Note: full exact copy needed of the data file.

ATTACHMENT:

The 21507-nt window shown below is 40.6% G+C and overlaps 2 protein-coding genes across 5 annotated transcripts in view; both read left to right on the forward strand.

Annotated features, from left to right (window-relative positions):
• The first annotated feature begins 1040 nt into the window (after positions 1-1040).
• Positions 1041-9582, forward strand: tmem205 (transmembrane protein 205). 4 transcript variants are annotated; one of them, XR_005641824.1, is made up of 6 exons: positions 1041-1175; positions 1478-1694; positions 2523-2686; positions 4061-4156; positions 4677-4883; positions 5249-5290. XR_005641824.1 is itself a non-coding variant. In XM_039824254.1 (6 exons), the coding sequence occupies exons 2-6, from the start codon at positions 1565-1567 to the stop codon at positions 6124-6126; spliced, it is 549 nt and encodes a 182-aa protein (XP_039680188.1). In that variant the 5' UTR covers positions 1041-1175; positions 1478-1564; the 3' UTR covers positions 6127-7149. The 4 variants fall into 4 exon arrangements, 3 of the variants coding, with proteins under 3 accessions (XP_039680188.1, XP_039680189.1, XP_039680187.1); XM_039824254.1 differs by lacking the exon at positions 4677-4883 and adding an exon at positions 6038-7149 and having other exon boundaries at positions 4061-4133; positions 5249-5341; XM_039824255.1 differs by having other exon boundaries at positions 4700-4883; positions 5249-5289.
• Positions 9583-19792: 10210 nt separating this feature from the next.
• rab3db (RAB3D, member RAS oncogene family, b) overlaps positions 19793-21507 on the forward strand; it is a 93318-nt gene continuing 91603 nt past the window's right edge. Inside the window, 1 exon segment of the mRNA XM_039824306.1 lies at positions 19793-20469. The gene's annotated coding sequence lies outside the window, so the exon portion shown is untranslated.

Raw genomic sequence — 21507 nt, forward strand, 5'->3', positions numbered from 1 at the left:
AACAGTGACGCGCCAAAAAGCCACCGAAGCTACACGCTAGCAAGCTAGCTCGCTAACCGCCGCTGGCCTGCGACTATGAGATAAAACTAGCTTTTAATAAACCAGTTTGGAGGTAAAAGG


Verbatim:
The 21507-nt window shown below is 40.6% G+C and overlaps 2 protein-coding genes across 5 annotated transcripts in view; both read left to right on the forward strand.

Annotated features, from left to right (window-relative positions):
• The first annotated feature begins 1040 nt into the window (after positions 1-1040).
• Positions 1041-9582, forward strand: tmem205 (transmembrane protein 205). 4 transcript variants are annotated; one of them, XR_005641824.1, is made up of 6 exons: positions 1041-1175; positions 1478-1694; positions 2523-2686; positions 4061-4156; positions 4677-4883; positions 5249-5290. XR_005641824.1 is itself a non-coding variant. In XM_039824254.1 (6 exons), the coding sequence occupies exons 2-6, from the start codon at positions 1565-1567 to the stop codon at positions 6124-6126; spliced, it is 549 nt and encodes a 182-aa protein (XP_039680188.1). In that variant the 5' UTR covers positions 1041-1175; positions 1478-1564; the 3' UTR covers positions 6127-7149. The 4 variants fall into 4 exon arrangements, 3 of the variants coding, with proteins under 3 accessions (XP_039680188.1, XP_039680189.1, XP_039680187.1); XM_039824254.1 differs by lacking the exon at positions 4677-4883 and adding an exon at positions 6038-7149 and having other exon boundaries at positions 4061-4133; positions 5249-5341; XM_039824255.1 differs by having other exon boundaries at positions 4700-4883; positions 5249-5289.
• Positions 9583-19792: 10210 nt separating this feature from the next.
• rab3db (RAB3D, member RAS oncogene family, b) overlaps positions 19793-21507 on the forward strand; it is a 93318-nt gene continuing 91603 nt past the window's right edge. Inside the window, 1 exon segment of the mRNA XM_039824306.1 lies at positions 19793-20469. The gene's annotated coding sequence lies outside the window, so the exon portion shown is untranslated.

Raw genomic sequence — 21507 nt, forward strand, 5'->3', positions numbered from 1 at the left:
AACAGTGACGCGCCAAAAAGCCACCGAAGCTACACGCTAGCAAGCTAGCTCGCTAACCGCCGCTGGCCTGCGACTATGAGATAAAACTAGCTTTTAATAAACCAGTTTGGAGGTAAAAGG